If Gray Brooks was a baseball pitcher, he surely would be a curveball specialist.
In 2012, he opened Pizzeria Toro, whose blistery-crusted pies — turned out from a massive beast of a wood-burning oven in the middle of the dining room — preceded by several years the recent wave of Neapolitan pizzerias.
Then, a couple of years ago, Brooks — who has worked in restaurants from the Triangle to Seattle (where he cooked for 12 years for 2012 James Beard Restaurateur of the Year Tom Douglas) — jolted jaded Durham palates with the likes of chicken fried duck tongues and beef heart tartare at Littler.
Last December, he came out of the bullpen again, teaming up with his wife, Cara Stacy, and business partner Jay Owens, to open Jack Tar and the Colonel’s Daughter. The very name leaves no doubt as to whether Gray intends to play by the usual rules.
Jack Tar, the restaurant, is named for the old Jack Tar Motor Lodge, erstwhile occupant of the building that is now home to the Unscripted Hotel, where the restaurant makes its home on the ground floor. The Colonel’s Daughter is the adjoining bar, a cozy, dimly lit space where libations span the timeline of cocktail history from the original Harry’s American Bar Bloody Mary to modern concoctions with names like Rosemary’s Bourbon and Kombucha Kooler.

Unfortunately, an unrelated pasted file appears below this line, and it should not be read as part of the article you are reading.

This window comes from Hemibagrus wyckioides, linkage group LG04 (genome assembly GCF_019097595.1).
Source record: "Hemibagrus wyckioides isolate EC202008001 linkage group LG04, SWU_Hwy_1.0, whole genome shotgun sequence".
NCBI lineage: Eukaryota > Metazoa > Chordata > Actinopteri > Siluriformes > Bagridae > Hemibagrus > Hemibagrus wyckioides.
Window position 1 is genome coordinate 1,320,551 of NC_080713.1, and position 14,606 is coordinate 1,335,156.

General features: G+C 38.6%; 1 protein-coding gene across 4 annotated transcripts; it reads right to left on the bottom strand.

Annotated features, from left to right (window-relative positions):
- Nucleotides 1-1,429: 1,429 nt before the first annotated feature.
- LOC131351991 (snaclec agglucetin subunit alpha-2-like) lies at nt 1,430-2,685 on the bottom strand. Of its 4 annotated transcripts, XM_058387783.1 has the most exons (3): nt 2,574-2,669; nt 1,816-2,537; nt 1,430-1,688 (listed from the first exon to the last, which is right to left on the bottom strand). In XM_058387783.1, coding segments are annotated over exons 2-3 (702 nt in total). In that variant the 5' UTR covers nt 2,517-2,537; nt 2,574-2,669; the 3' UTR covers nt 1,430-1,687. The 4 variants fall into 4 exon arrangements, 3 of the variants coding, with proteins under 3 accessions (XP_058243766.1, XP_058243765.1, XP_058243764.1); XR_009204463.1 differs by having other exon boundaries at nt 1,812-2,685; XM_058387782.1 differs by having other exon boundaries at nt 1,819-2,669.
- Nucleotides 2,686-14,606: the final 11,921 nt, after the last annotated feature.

The dining room, a cheery contemporary space with an open kitchen and mid-century modern accents that pay tribute to the building’s architecture, sets just the right mood for a menu billed as “a modern spin on classic diner fare.“
That includes breakfast, which is served all day and covers an eclectic spectrum from biscuits and gravy to Julia Child’s omelet. A turducken sausage sandwich on homemade English muffin (all breads here are baked in house) and a Spam bowl topped with a poached egg assure that Brooks’ reputation for tossing in temptations from out of left field remains intact.
Jack Tar and the Colonel’s Daughter
202 Corcoran St., Durham
Cuisine: American diner, updated
Rating: 3 ½ stars